Concerning the pope's diplomatic efforts to prevent the unification of the German and imperial crown in the hands of one person, Moore tends to describe the emperor as no more than a distant threat from the perspective of the pope. In order to keep the papal state and the papacy independent of imperial influence, Innocent rapidly changed attitudes towards the rival Welf and Hohenstaufen dynasties: this reaction was probably no more than rather helpless defensiveness and not the result of foresight. The text also describes the long papal conflict (1207-13) with the English king, John, concerning the election of the archbishop of Canterbury. The reader's understanding of papal aims and policy could have been deepened had Moore not contented himself with recounting events, but dared to put these events in the context of a survey of investiture contest. Similarly, the survey of the Gregorian reform in the second chapter could also have shown the reader the concept of the church that Innocent defended and its origins. While the author stresses the pope's legal skills as judge as well as a giver of law, he might have highlighted Innocent's concept of the papacy with respect to the secular rulers, especially the Holy Roman emperor.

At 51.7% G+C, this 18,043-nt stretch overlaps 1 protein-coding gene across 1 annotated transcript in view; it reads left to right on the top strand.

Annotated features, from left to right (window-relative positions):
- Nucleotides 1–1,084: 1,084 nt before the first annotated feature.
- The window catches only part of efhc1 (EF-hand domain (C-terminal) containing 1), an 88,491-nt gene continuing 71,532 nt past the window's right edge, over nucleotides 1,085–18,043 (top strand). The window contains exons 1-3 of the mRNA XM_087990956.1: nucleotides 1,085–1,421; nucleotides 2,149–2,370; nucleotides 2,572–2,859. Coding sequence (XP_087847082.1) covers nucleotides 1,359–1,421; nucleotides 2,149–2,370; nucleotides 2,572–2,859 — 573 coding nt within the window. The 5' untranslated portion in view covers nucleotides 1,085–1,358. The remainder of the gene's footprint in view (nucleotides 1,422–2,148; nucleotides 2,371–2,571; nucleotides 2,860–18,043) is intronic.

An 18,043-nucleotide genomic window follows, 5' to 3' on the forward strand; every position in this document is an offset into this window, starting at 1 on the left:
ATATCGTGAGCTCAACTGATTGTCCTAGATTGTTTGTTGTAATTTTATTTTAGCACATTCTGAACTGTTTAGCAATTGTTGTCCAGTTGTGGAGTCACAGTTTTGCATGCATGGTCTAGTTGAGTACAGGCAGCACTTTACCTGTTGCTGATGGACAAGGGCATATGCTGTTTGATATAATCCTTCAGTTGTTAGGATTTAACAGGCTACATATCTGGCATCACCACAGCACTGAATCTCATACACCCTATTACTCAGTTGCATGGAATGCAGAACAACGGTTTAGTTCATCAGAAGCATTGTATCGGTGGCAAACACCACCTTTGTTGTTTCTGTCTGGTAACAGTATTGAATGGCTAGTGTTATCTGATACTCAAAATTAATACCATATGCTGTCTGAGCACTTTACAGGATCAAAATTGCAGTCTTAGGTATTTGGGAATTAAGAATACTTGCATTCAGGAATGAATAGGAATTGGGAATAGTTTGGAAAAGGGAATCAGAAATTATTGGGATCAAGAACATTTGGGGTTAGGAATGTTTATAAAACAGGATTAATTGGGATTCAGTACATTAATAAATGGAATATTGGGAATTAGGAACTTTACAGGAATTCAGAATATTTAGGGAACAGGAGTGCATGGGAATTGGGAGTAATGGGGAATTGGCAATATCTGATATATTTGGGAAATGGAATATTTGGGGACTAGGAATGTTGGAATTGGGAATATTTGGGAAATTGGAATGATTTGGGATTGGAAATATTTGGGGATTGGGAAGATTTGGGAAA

According to Moore, the pope interpreted the events of 1212-14--the Christian victory against the Almohads at Las Navas de Tolosa (1212) and the surrender of John, who agreed to receive the kingdoms of England and Ireland as fiefs from the papacy to avoid a French invasion of England--as signs of divine favor. In the Golden Bull of Eger, the young Hohenstaufen, Frederick, elected by the German princes and crowned in December 1212, swore to respect the papal state, to abstain from interfering in ecclesiastical elections, and to support the pope's fight against heretics (as Otto had sworn before him). Did Innocent see the Golden Bull of Eger as a success? He feared that if it were not, his successor would have to fight many of the same battles over again. With renewed energy, Innocent summoned all the secular and religious leaders of the Greek and the Latin churches to the Fourth Lateran Council shortly before his death. Moore informs his audience of the loss of the papal registers of the years 1214-16 and then takes the reader through the long and busy preparations for the council, through the ceremonies and the three formal sessions, and cites the famous papal sermon on Luke 22:15. He also cites and groups the seventy canons of the council, showing how today's Catholics still live with some of its results.